Here, the petitioner obtained a restraining order against her co-worker who had constantly harassed the petitioner and repeatedly made sexual advances towards her. The co-worker violated the restraining order and the petitioner complained to her employer to take measures to stop the harassment. Despite her complaints , the co-worker was not terminated, suspended or reprimanded for his sexual harassment. The petitioner finally filed a complaint with the Equal Rights Division of the DILHR “alleging sex discrimination by the employer for allowing the co-[worker] to sexually harass her at work in violation of WFEA.” The DILHR held that it did not have jurisdiction to hear her case because the Worker’s Compensation Act (WCA) provided her sole remedy for her work-related injury. The WCA exclusive remedy provision “mandates that when the conditions for an employer’s liability under the WCA exists, the employee’s right to recover compensation under the WCA shall be the employee’s exclusive remedy against an employer.” Since the petitioner had previously raised a complaint under the WCA for her employer’s failure to take action to remedy the sexual harassment and that complaint had been dismissed, the petitioner no longer had any remedies available.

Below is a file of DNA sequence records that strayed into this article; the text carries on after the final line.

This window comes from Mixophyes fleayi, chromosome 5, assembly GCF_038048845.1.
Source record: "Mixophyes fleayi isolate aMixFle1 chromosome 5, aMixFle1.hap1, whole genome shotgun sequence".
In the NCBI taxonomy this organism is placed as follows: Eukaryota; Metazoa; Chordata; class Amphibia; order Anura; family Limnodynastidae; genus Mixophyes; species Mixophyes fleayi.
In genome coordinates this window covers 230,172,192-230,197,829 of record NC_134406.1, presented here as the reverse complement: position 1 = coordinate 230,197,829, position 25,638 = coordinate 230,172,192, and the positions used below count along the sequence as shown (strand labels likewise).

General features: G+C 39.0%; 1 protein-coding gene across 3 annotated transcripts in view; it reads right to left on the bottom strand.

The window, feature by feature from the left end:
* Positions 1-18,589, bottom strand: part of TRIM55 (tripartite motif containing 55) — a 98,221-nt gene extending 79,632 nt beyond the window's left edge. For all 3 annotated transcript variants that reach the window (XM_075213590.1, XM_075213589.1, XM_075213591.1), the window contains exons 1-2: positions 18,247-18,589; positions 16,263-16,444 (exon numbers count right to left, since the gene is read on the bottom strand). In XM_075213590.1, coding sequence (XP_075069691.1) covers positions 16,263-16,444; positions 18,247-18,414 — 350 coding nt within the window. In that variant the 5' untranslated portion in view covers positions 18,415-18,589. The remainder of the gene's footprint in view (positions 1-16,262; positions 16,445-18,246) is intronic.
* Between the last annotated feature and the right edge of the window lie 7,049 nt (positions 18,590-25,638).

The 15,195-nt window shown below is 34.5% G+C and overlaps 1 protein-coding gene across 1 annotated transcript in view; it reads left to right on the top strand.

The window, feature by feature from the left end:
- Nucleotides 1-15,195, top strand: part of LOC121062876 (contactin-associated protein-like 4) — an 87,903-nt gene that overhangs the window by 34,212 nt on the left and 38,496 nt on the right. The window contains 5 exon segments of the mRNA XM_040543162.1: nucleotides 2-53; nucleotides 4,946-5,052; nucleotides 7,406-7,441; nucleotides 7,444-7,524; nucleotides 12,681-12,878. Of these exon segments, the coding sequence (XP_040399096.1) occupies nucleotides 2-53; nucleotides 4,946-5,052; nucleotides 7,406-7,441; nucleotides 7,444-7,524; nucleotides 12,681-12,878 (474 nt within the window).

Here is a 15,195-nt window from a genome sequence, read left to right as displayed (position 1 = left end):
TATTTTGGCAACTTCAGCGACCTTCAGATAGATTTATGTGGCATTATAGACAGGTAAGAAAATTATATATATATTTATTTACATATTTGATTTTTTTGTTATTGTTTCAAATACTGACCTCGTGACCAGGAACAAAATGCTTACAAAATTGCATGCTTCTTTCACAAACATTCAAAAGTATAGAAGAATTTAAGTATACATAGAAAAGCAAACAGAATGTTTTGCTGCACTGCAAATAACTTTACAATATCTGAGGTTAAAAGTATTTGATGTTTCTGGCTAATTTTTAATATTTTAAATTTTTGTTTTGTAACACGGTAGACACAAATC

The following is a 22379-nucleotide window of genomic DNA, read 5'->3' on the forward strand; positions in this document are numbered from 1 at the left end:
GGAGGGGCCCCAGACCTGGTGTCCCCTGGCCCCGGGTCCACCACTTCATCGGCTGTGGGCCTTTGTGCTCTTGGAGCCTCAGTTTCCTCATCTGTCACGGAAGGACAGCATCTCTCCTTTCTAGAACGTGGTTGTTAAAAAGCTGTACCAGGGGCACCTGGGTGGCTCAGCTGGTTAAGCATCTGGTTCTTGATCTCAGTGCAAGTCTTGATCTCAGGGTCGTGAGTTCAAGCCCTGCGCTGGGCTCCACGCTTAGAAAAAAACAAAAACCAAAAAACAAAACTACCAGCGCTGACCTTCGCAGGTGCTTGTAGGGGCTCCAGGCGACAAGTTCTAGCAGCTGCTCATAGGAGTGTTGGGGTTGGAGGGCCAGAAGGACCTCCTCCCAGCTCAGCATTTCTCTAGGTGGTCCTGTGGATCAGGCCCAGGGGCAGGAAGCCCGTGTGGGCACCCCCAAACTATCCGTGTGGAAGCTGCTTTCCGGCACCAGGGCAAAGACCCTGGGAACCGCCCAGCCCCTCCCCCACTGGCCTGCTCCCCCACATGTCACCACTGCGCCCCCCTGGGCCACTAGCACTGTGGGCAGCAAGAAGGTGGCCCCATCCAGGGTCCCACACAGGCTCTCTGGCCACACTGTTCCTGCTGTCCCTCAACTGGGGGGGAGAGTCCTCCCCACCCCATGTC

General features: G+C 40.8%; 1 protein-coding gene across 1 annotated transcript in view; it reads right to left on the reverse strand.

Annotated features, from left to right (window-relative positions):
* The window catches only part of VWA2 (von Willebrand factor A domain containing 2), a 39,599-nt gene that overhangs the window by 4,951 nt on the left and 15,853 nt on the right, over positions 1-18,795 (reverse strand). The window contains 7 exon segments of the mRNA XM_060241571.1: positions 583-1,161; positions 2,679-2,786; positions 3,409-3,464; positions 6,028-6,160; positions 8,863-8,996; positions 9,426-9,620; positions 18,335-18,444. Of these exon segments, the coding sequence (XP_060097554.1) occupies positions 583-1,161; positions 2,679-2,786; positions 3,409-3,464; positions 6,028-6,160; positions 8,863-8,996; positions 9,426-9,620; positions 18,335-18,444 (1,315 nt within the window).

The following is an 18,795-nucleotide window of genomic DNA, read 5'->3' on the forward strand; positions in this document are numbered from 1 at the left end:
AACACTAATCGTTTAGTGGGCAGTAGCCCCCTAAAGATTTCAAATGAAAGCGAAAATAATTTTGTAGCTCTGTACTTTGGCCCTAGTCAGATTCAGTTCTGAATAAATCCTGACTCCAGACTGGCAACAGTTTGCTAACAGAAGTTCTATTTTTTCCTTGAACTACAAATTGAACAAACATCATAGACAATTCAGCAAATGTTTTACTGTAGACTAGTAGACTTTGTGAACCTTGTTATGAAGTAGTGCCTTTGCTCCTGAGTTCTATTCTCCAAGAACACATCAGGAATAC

Wisconsin Supreme Court
Avon Center work product